Indiana Gets New Military Helicopters for “Homeland Security Missions”
Choppers capable of spotting guns without being detected
Paul Joseph Watson
May 12, 2014
The Indiana National Guard has purchased two military UH-72 Lakota helicopters which will also be used by local law enforcement and the DHS for “homeland security missions”.
“The Lakotas, manufactured by the Airbus Group, will also aid local, state and federal law enforcement agencies in case of an emergency,” reports the Indiana Daily Student, adding that the helicopters “will also aid in homeland security missions”.
The chopper is renowned for its “maneuverability and power” and also features sophisticated sensor technology used for “automatic target tracking” that can “spot a weapon or read a license plate rom a distance where the Lakota remains undetected,” according to a promotional video for the helicopter.
The on board system can also transmit live video feed to a ground station up to 30 miles away while an individual can easily be followed via high power search lights linked up with the sensor system.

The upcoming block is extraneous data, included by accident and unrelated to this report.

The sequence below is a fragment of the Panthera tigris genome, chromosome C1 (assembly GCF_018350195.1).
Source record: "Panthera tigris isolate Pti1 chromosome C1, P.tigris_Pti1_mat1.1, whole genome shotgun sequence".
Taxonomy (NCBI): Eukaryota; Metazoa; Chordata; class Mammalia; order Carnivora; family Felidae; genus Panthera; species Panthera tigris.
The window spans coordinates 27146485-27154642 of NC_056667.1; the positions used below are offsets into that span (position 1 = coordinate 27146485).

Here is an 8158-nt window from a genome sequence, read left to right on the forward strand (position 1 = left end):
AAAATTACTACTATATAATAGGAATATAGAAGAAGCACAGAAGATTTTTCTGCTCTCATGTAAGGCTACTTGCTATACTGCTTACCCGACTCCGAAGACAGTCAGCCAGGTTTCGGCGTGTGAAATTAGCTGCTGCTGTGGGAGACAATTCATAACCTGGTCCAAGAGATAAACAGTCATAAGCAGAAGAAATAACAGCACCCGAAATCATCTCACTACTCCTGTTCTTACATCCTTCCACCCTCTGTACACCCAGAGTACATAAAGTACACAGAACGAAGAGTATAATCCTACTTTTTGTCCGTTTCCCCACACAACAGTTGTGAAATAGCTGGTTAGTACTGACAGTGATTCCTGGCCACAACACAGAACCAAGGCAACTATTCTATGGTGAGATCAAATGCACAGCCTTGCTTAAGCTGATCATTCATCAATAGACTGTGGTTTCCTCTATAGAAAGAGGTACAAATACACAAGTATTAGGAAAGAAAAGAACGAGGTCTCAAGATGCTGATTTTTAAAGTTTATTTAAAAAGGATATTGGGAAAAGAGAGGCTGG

The chopper is normally used to pursue drug traffickers on the Mexican border as well as for search and rescue missions, but will now be utilized to keep tabs on residents of Indiana, which some will see as another sign of America’s increasing lurch towards a militarized police state.
Given that the Department of Homeland Security is now targeting groups named “Free Americans Against Socialist Tyranny” as part of its exercises, it’s unsurprising that many conservatives fear the federal government is paying an unhealthy amount of attention to people with certain political beliefs while some 68,000 convicted illegal immigrants are released each year.